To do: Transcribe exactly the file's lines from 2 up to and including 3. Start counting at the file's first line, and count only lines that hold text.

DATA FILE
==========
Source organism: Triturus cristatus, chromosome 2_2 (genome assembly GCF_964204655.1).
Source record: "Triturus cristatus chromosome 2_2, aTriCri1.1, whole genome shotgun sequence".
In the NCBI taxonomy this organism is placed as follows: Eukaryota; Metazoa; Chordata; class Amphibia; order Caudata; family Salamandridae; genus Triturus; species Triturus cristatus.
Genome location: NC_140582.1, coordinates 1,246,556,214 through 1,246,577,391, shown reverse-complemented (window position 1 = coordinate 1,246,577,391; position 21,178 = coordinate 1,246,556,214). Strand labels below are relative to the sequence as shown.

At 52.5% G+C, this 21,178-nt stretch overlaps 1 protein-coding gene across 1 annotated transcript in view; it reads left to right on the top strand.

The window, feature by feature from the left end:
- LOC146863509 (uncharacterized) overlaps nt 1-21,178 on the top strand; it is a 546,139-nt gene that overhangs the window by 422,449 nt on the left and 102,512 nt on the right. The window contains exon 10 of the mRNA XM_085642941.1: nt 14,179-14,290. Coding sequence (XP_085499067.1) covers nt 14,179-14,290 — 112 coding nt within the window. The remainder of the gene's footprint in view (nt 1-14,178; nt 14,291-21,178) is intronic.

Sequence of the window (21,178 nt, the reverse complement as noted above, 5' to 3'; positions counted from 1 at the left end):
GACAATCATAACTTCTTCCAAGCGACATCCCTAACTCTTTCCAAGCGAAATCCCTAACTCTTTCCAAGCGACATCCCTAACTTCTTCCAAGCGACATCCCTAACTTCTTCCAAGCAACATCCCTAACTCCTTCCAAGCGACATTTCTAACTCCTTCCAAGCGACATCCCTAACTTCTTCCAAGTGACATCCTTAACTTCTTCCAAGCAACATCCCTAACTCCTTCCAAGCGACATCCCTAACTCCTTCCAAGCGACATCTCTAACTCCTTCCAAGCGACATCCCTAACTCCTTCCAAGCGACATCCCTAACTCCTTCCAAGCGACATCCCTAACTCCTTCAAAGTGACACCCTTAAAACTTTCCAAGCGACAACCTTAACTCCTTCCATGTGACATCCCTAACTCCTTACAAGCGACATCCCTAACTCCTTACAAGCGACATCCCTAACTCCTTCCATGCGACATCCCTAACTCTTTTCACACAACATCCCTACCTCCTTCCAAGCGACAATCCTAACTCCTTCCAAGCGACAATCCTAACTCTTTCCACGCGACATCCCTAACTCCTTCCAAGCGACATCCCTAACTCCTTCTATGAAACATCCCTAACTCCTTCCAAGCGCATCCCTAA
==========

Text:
Source record: "Triturus cristatus chromosome 2_2, aTriCri1.1, whole genome shotgun sequence".
In the NCBI taxonomy this organism is placed as follows: Eukaryota; Metazoa; Chordata; class Amphibia; order Caudata; family Salamandridae; genus Triturus; species Triturus cristatus.